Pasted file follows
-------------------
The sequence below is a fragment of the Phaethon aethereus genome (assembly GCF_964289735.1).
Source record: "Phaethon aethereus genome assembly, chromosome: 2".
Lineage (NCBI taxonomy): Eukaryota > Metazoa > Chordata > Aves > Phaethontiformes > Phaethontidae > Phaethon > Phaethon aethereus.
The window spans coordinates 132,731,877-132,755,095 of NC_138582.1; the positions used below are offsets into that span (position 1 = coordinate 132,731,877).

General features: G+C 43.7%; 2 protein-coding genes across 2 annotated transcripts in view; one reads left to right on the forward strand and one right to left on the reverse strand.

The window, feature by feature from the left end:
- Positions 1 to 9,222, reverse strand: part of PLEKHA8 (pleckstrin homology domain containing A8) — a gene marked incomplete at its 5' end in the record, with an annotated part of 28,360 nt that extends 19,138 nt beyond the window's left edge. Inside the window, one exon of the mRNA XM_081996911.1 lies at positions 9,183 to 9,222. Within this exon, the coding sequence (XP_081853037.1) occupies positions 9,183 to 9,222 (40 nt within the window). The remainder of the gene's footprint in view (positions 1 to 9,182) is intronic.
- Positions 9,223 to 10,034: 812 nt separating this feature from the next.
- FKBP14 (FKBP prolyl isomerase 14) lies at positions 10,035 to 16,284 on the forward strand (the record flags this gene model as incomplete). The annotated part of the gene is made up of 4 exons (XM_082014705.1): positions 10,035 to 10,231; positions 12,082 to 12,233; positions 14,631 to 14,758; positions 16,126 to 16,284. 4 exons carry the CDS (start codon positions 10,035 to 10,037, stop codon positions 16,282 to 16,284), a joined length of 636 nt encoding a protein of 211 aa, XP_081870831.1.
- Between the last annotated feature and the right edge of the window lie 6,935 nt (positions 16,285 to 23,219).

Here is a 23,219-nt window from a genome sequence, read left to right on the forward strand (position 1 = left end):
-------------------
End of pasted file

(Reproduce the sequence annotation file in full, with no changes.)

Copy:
The sequence below is a fragment of the Phaethon aethereus genome (assembly GCF_964289735.1).
Source record: "Phaethon aethereus genome assembly, chromosome: 2".
Lineage (NCBI taxonomy): Eukaryota > Metazoa > Chordata > Aves > Phaethontiformes > Phaethontidae > Phaethon > Phaethon aethereus.
The window spans coordinates 132,731,877-132,755,095 of NC_138582.1; the positions used below are offsets into that span (position 1 = coordinate 132,731,877).

General features: G+C 43.7%; 2 protein-coding genes across 2 annotated transcripts in view; one reads left to right on the forward strand and one right to left on the reverse strand.

The window, feature by feature from the left end:
- Positions 1 to 9,222, reverse strand: part of PLEKHA8 (pleckstrin homology domain containing A8) — a gene marked incomplete at its 5' end in the record, with an annotated part of 28,360 nt that extends 19,138 nt beyond the window's left edge. Inside the window, one exon of the mRNA XM_081996911.1 lies at positions 9,183 to 9,222. Within this exon, the coding sequence (XP_081853037.1) occupies positions 9,183 to 9,222 (40 nt within the window). The remainder of the gene's footprint in view (positions 1 to 9,182) is intronic.
- Positions 9,223 to 10,034: 812 nt separating this feature from the next.
- FKBP14 (FKBP prolyl isomerase 14) lies at positions 10,035 to 16,284 on the forward strand (the record flags this gene model as incomplete). The annotated part of the gene is made up of 4 exons (XM_082014705.1): positions 10,035 to 10,231; positions 12,082 to 12,233; positions 14,631 to 14,758; positions 16,126 to 16,284. 4 exons carry the CDS (start codon positions 10,035 to 10,037, stop codon positions 16,282 to 16,284), a joined length of 636 nt encoding a protein of 211 aa, XP_081870831.1.
- Between the last annotated feature and the right edge of the window lie 6,935 nt (positions 16,285 to 23,219).

Here is a 23,219-nt window from a genome sequence, read left to right on the forward strand (position 1 = left end):